Thanks so much, everybody. The ding in my JSS will definitely be a learning experience. In the short amount of time I've been on here, I grew used to clients understanding how much went into the writing and editing process. I guess I took that for granted. In the future, I'll be sure to have my terms clearly defined, and make sure clients know how long it takes me to complete a certain amount of work.

 

I did what was suggested -- I severed the contract in the most professional way possible. Since the money didn't go through for my hours worked yet, I simply deleted them from my work diary so the client wouldn't be charged. But now that I've essentially said, "Sorry, I can't do this job because it's going to be a greater workload than I can handle right now," the client is trying to reel me back in by saying I can just do as much work as I want to. Apparently they love my writing and just want me to complete what I can.

 

This seems like a bad idea, considering everything that's happened. I already ended the contract, but they seem intent on keeping me. I know freelance writing and editing comes with its own set of stressors, but dealing with this client is too much for me right now.

datasciencewonk
Community Guru
Kat C Member Since: Jul 11, 2016
9 of 12

@Christie S wrote:

Thanks so much, everybody. The ding in my JSS will definitely be a learning experience. In the short amount of time I've been on here, I grew used to clients understanding how much went into the writing and editing process. I guess I took that for granted. In the future, I'll be sure to have my terms clearly defined, and make sure clients know how long it takes me to complete a certain amount of work.

 

I did what was suggested -- I severed the contract in the most professional way possible. Since the money didn't go through for my hours worked yet, I simply deleted them from my work diary so the client wouldn't be charged. But now that I've essentially said, "Sorry, I can't do this job because it's going to be a greater workload than I can handle right now," the client is trying to reel me back in by saying I can just do as much work as I want to. Apparently they love my writing and just want me to complete what I can.

 

This seems like a bad idea, considering everything that's happened. I already ended the contract, but they seem intent on keeping me. I know freelance writing and editing comes with its own set of stressors, but dealing with this client is too much for me right now.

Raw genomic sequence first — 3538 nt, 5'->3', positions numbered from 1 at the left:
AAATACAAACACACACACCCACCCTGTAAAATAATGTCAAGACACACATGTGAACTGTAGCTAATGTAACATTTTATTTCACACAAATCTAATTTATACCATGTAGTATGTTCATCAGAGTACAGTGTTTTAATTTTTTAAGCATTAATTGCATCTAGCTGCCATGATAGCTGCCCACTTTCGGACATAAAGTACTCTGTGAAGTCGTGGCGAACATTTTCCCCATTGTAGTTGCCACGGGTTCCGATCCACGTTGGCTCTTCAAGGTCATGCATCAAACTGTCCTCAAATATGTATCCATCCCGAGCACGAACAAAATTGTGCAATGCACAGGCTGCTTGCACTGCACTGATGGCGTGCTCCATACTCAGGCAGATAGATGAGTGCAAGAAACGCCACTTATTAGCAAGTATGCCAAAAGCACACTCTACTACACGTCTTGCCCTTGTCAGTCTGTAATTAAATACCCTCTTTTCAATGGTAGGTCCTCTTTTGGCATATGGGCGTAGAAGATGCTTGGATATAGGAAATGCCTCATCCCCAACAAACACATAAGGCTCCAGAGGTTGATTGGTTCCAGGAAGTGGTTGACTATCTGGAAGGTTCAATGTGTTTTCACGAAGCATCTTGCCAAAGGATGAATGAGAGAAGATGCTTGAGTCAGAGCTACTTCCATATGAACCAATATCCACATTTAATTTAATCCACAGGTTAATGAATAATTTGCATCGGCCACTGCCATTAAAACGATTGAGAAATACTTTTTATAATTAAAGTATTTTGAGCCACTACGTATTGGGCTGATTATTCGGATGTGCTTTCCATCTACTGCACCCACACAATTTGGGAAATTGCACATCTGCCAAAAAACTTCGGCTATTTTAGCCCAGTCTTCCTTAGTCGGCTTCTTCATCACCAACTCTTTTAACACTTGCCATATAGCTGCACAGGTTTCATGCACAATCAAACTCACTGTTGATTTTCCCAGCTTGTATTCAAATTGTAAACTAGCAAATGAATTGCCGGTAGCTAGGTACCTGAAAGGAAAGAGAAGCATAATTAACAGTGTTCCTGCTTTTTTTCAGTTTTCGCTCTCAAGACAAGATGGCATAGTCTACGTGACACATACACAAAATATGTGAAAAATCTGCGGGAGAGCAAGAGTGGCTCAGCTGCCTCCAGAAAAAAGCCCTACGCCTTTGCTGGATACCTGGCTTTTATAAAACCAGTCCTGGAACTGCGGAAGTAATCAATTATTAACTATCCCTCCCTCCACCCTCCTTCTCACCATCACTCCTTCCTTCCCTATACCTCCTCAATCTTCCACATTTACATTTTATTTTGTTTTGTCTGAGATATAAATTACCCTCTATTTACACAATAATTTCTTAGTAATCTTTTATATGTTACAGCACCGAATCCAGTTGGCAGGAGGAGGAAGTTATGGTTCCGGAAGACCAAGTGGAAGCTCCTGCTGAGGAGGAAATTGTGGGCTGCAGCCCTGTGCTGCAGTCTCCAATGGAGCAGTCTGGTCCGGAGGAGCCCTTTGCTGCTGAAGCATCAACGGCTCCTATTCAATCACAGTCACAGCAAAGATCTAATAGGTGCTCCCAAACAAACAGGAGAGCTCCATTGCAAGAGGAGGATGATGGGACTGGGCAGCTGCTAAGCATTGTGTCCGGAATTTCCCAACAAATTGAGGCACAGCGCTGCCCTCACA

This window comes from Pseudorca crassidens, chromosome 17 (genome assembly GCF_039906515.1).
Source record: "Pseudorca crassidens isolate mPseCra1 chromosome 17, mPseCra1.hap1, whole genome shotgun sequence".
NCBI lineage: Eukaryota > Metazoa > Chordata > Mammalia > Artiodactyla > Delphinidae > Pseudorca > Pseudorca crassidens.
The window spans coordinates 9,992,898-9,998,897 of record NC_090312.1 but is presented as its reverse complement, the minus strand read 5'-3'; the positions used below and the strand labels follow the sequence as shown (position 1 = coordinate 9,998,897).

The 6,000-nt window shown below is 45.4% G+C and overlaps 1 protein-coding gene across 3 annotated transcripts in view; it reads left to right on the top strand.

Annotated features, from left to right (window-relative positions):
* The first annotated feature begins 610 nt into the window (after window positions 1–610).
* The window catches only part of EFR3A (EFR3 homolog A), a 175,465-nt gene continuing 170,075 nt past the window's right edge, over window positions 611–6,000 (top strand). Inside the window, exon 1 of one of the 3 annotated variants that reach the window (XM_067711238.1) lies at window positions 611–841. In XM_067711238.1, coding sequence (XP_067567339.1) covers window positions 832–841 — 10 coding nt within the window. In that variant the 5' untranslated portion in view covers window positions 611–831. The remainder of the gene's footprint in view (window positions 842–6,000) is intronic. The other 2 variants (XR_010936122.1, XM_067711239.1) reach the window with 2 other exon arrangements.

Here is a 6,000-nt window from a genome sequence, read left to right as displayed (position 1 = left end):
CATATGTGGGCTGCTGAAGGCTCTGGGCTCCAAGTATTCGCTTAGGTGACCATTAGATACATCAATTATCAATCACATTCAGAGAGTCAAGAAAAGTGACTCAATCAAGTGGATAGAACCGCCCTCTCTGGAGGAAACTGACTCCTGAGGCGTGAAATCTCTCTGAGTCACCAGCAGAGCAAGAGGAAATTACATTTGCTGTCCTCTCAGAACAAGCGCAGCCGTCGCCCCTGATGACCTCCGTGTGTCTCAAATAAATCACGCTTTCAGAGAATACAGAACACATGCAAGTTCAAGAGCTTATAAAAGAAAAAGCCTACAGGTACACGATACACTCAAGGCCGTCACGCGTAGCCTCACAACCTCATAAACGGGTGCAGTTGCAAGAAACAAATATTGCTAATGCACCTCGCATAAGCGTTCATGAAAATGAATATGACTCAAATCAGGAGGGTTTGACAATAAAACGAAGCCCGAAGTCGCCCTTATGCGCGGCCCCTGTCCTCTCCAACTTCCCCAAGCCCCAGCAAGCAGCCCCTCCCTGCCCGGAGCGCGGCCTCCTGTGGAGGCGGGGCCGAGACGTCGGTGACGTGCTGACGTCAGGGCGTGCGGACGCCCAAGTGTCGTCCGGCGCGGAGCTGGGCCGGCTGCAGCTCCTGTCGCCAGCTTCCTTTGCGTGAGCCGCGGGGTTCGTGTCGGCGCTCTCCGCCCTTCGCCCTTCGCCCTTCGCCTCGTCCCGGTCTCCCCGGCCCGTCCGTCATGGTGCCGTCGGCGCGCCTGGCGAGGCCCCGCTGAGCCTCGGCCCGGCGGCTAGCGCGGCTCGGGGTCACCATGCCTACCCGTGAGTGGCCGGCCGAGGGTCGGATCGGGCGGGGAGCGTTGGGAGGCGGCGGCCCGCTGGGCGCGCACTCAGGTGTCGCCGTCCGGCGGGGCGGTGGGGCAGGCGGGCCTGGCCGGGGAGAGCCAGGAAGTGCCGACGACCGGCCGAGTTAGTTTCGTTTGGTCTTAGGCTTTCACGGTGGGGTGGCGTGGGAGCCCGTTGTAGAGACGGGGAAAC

Just a quick quip about human psych...

 

Human psych is wonky -- if you tell them "no" then they tend to have one of two reactions (with quality being a fraction of the impetus -- though arguably you're likely delivering high quality relative to the .06 per word rate):

 

You become more desirable (scarcity mentality kicks in automatically; you MUST be marvelous if you can turn down money, yes?).

 

They get angry (that darker side of the scarcity mentality).

 

 

mtngigi
Community Guru
Virginia F Member Since: Feb 15, 2016
10 of 12

@Christie S wrote:

Thanks so much, everybody. The ding in my JSS will definitely be a learning experience. In the short amount of time I've been on here, I grew used to clients understanding how much went into the writing and editing process. I guess I took that for granted. In the future, I'll be sure to have my terms clearly defined, and make sure clients know how long it takes me to complete a certain amount of work.

 

I did what was suggested -- I severed the contract in the most professional way possible. Since the money didn't go through for my hours worked yet, I simply deleted them from my work diary so the client wouldn't be charged. But now that I've essentially said, "Sorry, I can't do this job because it's going to be a greater workload than I can handle right now," the client is trying to reel me back in by saying I can just do as much work as I want to. Apparently they love my writing and just want me to complete what I can.

 

This seems like a bad idea, considering everything that's happened. I already ended the contract, but they seem intent on keeping me. I know freelance writing and editing comes with its own set of stressors, but dealing with this client is too much for me right now.


It's hard to walk away from work, but I would not succumb. Your instincts are usually right.
Perhaps your actions will be a learning experience for this client (one can only hope), and they will better understand the importance of ground rules and respect for their freelancers.
My 2¢ again.